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Introduction: Gendered Space In Greek Tragedy As Communication

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Chapter Summary

This book is a contribution to an ongoing inquiry concerning the representation of gender in Greek tragedy through gendered speech. Its approach to gendered speech in Greek tragedy is to look at specific modes of communication that Euripides either reserves for or associates with women, such as Creusa's song. Other modes include intimate conversations, silences, and apologies. As regards song, there are metrical conventions that divide tragedy into moments of spoken iambic trimeter, moments of sung lyric meter, and moments of some- thing in-between. The book argues that Euripides does construct his female characters to sound like women, and that this is effected not only by these modes of communication, but also by an explicit recognition of Athenian social conventions which make these modes appropriate.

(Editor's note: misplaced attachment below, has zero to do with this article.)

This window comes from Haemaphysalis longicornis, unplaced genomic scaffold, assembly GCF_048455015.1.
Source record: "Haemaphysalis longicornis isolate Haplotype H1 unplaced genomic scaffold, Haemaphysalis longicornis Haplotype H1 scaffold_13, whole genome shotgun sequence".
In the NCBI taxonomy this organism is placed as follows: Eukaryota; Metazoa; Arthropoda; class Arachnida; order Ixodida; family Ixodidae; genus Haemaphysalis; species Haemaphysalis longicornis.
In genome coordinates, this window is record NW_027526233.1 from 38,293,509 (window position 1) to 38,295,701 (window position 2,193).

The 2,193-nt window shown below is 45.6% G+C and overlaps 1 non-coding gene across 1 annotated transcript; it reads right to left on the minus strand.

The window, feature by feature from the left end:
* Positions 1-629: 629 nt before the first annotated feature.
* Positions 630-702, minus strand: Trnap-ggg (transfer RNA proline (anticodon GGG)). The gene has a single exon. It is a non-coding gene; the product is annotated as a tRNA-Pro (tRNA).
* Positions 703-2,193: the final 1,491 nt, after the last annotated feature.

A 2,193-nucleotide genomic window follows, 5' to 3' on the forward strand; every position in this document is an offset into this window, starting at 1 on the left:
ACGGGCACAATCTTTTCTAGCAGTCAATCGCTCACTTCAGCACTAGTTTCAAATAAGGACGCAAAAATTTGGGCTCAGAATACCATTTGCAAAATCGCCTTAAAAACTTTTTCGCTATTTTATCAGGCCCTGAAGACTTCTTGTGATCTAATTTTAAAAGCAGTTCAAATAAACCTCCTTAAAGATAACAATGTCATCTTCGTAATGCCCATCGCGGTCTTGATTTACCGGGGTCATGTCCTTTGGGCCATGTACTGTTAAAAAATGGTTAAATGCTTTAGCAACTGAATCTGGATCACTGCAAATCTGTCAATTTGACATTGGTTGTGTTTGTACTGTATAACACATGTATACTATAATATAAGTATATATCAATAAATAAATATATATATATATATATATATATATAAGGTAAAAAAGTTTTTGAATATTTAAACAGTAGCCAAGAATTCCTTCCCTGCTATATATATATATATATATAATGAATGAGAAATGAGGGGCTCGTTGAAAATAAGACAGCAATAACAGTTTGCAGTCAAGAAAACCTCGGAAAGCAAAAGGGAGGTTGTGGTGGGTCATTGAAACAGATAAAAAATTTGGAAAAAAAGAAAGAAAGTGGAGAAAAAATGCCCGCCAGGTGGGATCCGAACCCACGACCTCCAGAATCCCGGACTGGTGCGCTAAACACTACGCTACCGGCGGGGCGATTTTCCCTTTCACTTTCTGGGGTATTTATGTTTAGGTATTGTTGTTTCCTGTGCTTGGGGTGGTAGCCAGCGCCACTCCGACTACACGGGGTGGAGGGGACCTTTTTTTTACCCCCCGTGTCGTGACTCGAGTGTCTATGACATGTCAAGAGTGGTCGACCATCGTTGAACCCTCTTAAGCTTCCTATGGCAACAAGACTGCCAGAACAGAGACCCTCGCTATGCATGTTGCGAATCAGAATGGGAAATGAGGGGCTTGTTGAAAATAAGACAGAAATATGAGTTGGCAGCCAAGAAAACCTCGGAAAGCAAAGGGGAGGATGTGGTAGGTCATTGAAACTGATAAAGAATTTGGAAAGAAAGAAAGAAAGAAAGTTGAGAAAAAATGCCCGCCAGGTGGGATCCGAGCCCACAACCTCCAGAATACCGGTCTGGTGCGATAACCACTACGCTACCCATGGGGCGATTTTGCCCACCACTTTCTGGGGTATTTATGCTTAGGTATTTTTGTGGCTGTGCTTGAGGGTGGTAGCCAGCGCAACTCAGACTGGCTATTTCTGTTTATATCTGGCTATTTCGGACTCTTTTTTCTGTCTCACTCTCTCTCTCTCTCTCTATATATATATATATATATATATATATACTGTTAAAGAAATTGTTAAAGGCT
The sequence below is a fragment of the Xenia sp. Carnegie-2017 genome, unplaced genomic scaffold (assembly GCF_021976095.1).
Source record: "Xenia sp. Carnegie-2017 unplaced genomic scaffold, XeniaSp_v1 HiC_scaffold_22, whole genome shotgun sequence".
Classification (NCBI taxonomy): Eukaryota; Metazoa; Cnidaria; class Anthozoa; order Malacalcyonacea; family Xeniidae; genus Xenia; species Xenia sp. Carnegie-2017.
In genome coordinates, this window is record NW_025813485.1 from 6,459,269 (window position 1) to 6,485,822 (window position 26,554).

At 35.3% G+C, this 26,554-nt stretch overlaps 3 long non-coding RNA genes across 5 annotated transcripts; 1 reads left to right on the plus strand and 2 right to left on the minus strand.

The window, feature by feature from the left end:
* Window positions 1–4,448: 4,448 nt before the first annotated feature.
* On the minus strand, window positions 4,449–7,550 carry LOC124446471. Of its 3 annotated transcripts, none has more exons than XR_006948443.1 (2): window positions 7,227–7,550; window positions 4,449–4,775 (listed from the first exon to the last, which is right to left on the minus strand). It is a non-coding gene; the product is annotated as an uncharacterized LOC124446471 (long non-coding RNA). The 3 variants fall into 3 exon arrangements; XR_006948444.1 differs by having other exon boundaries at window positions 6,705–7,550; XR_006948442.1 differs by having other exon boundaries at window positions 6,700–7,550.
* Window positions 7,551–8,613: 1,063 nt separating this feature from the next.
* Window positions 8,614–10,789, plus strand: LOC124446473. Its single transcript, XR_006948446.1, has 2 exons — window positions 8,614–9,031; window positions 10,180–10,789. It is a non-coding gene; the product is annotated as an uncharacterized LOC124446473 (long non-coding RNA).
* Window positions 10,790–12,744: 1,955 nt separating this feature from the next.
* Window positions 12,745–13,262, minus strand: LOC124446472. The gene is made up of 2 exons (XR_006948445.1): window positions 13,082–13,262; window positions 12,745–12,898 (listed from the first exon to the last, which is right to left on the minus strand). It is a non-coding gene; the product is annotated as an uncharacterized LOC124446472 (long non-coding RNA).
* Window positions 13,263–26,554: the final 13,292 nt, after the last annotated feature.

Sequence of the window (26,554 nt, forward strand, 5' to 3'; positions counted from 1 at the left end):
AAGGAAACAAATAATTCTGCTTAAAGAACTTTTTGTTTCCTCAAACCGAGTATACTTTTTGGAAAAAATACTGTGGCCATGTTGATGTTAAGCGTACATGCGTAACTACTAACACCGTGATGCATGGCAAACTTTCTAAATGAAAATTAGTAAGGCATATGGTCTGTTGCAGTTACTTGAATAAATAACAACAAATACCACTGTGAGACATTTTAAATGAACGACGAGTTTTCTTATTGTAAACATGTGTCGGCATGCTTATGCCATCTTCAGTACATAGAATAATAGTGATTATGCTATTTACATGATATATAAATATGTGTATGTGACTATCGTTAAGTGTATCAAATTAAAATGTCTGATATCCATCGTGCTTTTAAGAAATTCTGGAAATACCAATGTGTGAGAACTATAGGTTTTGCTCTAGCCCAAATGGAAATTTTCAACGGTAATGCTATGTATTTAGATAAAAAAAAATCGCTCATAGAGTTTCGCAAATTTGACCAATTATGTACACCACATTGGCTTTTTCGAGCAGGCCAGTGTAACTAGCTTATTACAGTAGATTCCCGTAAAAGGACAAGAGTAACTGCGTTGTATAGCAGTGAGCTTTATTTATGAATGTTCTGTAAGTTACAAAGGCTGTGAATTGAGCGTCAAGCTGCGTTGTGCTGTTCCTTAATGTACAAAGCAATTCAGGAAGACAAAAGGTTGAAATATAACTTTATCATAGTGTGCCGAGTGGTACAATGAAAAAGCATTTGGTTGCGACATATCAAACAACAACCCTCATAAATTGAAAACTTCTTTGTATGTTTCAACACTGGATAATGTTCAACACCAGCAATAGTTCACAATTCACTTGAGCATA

Keywords: Euripides; gender; Greek Tragedy; woman



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